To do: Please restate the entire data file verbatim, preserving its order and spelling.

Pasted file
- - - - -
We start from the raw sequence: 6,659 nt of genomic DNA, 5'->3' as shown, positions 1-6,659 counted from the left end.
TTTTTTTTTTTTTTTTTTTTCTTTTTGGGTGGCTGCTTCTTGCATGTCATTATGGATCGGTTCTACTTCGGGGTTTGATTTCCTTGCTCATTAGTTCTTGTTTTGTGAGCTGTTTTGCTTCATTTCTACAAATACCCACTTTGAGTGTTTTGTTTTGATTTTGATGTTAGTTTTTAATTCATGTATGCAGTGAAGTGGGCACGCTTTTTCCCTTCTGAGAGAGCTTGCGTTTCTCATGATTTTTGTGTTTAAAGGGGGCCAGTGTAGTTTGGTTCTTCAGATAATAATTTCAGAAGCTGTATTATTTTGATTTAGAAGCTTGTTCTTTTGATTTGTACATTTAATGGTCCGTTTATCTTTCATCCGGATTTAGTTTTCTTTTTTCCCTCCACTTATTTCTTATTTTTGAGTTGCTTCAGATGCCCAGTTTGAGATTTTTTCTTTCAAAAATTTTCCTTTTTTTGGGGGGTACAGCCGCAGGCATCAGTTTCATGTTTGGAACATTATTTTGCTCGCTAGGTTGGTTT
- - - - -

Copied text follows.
We start from the raw sequence: 6,659 nt of genomic DNA, 5'->3' as shown, positions 1-6,659 counted from the left end.
TTTTTTTTTTTTTTTTTTTTCTTTTTGGGTGGCTGCTTCTTGCATGTCATTATGGATCGGTTCTACTTCGGGGTTTGATTTCCTTGCTCATTAGTTCTTGTTTTGTGAGCTGTTTTGCTTCATTTCTACAAATACCCACTTTGAGTGTTTTGTTTTGATTTTGATGTTAGTTTTTAATTCATGTATGCAGTGAAGTGGGCACGCTTTTTCCCTTCTGAGAGAGCTTGCGTTTCTCATGATTTTTGTGTTTAAAGGGGGCCAGTGTAGTTTGGTTCTTCAGATAATAATTTCAGAAGCTGTATTATTTTGATTTAGAAGCTTGTTCTTTTGATTTGTACATTTAATGGTCCGTTTATCTTTCATCCGGATTTAGTTTTCTTTTTTCCCTCCACTTATTTCTTATTTTTGAGTTGCTTCAGATGCCCAGTTTGAGATTTTTTCTTTCAAAAATTTTCCTTTTTTTGGGGGGTACAGCCGCAGGCATCAGTTTCATGTTTGGAACATTATTTTGCTCGCTAGGTTGGTTT